Reliability of reporting differences in degenerative MRI findings of the lumbar spine from the supine to the upright position

Klaus Doktor*, Jan Hartvigsen, Mark Hancock, Henrik Wulff Christensen, Ulrich Fredberg, Eleanor Boyle, Morten Kindt, Lau Brix, Tue Secher Jensen

*Corresponding author for this work

Research output: Contribution to journalJournal articleResearchpeer-review

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Objective: To determine the inter-rater reliability of identifying differences and types of differences in lumbar degenerative findings comparing supine and upright MRI. Materials and methods: Fifty-nine participants, low back pain patients (LBP) with or without leg pain and no-LBP individuals were consecutively enrolled to receive supine and upright MRI of the lumbar spine. Three raters independently evaluated the MRIs for degenerative spinal pathologies and compared for differences. Presence/absence of degenerative findings were recorded for all supine and upright images, and then differences from the supine to the upright positions were classified into no-change, appeared, disappeared, worsened, or improved at each individual disc level. Reliability and agreement were calculated using Gwet’s agreement coefficients (AC1 or AC2) and absolute agreement. Results: Inter-rater reliability of evaluating differences in eight degenerative lumbar findings comparing the supine and upright MRI position, ranged from 0.929 to 0.996 according to Gwet’s agreement coefficients (AC2). The total number of positive MRI findings in the supine position ranged from 270 to 453, with an average of 366 per rater. Observed differences from supine to upright MRI ranged from 18 to 80, with an average of 56 per rater. Conclusion: Inter-rater reliability was found overall acceptable for classification of differences in eight types of degenerative pathology observed with supine and upright MRI of the lumbar spine. Results were primarily driven by high numbers and high reliability of rating negative findings, whereas agreement regarding positive findings and positive positional differences was lower.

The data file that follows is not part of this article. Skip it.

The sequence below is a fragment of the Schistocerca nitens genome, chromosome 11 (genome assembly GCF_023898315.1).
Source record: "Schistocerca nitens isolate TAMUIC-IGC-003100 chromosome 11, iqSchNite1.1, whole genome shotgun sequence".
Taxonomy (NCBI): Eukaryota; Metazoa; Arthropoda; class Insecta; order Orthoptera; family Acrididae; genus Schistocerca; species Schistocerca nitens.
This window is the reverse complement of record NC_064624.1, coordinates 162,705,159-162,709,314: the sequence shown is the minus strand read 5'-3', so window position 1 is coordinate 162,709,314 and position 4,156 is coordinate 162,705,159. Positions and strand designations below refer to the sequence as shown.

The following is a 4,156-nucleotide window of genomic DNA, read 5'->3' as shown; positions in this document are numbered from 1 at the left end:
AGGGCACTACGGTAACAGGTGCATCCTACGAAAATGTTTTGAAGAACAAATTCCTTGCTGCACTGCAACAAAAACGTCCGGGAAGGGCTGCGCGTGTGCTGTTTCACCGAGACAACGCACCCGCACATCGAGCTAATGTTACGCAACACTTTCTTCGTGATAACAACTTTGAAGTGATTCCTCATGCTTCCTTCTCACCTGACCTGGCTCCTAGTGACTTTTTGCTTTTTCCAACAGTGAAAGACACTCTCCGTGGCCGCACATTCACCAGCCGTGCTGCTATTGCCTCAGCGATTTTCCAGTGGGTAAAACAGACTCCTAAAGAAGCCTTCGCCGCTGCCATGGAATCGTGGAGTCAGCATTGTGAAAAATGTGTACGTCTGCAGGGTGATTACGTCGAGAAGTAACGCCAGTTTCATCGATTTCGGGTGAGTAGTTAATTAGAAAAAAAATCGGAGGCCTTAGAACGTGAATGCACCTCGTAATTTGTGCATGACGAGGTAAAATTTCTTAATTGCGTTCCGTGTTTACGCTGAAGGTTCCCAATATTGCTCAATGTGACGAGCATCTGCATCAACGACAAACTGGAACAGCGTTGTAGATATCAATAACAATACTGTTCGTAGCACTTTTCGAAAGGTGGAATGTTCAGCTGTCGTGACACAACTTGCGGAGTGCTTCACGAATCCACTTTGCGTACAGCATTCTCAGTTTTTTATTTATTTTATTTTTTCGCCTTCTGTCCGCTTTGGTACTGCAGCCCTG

Original languageEnglish
JournalSkeletal Radiology
Issue number11
Pages (from-to)2141-2154
Publication statusPublished - Nov 2022


  • Agreement
  • Lumbar spine
  • Positional MRI
  • Reliability
  • Reproducibility
  • Upright MRI
  • Reproducibility of Results
  • Lumbar Vertebrae/diagnostic imaging
  • Humans
  • Magnetic Resonance Imaging/methods
  • Standing Position
  • Lumbosacral Region
  • Low Back Pain/diagnostic imaging
  • Supine Position


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